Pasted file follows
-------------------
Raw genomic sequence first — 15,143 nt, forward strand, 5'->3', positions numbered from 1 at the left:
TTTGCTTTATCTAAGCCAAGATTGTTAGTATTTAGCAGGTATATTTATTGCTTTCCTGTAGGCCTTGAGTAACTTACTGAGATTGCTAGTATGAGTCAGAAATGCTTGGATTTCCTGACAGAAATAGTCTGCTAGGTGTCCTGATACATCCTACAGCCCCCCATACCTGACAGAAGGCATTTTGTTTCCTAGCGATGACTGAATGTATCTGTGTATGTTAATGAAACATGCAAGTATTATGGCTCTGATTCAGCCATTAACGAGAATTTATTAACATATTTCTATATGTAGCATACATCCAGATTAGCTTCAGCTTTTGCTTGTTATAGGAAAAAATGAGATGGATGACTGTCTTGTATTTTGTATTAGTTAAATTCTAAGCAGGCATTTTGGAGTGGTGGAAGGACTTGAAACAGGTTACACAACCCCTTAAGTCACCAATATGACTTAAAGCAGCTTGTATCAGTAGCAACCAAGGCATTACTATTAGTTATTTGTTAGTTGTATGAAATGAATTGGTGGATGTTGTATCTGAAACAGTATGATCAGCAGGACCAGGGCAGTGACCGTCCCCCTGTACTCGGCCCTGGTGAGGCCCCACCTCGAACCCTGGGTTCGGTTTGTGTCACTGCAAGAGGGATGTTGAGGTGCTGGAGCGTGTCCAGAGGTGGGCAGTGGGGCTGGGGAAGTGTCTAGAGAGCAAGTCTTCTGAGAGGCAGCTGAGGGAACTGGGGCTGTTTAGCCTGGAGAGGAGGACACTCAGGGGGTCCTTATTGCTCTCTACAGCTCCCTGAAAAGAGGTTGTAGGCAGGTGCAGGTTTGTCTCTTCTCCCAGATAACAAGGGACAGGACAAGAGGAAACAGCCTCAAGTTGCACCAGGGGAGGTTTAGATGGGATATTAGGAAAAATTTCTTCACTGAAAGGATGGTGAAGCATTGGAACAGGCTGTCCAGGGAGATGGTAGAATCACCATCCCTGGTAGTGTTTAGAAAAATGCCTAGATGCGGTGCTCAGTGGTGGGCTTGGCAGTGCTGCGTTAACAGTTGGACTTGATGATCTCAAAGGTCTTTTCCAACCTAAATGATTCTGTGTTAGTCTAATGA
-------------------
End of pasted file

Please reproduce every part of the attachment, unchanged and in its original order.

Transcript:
Raw genomic sequence first — 15,143 nt, forward strand, 5'->3', positions numbered from 1 at the left:
TTTGCTTTATCTAAGCCAAGATTGTTAGTATTTAGCAGGTATATTTATTGCTTTCCTGTAGGCCTTGAGTAACTTACTGAGATTGCTAGTATGAGTCAGAAATGCTTGGATTTCCTGACAGAAATAGTCTGCTAGGTGTCCTGATACATCCTACAGCCCCCCATACCTGACAGAAGGCATTTTGTTTCCTAGCGATGACTGAATGTATCTGTGTATGTTAATGAAACATGCAAGTATTATGGCTCTGATTCAGCCATTAACGAGAATTTATTAACATATTTCTATATGTAGCATACATCCAGATTAGCTTCAGCTTTTGCTTGTTATAGGAAAAAATGAGATGGATGACTGTCTTGTATTTTGTATTAGTTAAATTCTAAGCAGGCATTTTGGAGTGGTGGAAGGACTTGAAACAGGTTACACAACCCCTTAAGTCACCAATATGACTTAAAGCAGCTTGTATCAGTAGCAACCAAGGCATTACTATTAGTTATTTGTTAGTTGTATGAAATGAATTGGTGGATGTTGTATCTGAAACAGTATGATCAGCAGGACCAGGGCAGTGACCGTCCCCCTGTACTCGGCCCTGGTGAGGCCCCACCTCGAACCCTGGGTTCGGTTTGTGTCACTGCAAGAGGGATGTTGAGGTGCTGGAGCGTGTCCAGAGGTGGGCAGTGGGGCTGGGGAAGTGTCTAGAGAGCAAGTCTTCTGAGAGGCAGCTGAGGGAACTGGGGCTGTTTAGCCTGGAGAGGAGGACACTCAGGGGGTCCTTATTGCTCTCTACAGCTCCCTGAAAAGAGGTTGTAGGCAGGTGCAGGTTTGTCTCTTCTCCCAGATAACAAGGGACAGGACAAGAGGAAACAGCCTCAAGTTGCACCAGGGGAGGTTTAGATGGGATATTAGGAAAAATTTCTTCACTGAAAGGATGGTGAAGCATTGGAACAGGCTGTCCAGGGAGATGGTAGAATCACCATCCCTGGTAGTGTTTAGAAAAATGCCTAGATGCGGTGCTCAGTGGTGGGCTTGGCAGTGCTGCGTTAACAGTTGGACTTGATGATCTCAAAGGTCTTTTCCAACCTAAATGATTCTGTGTTAGTCTAATGA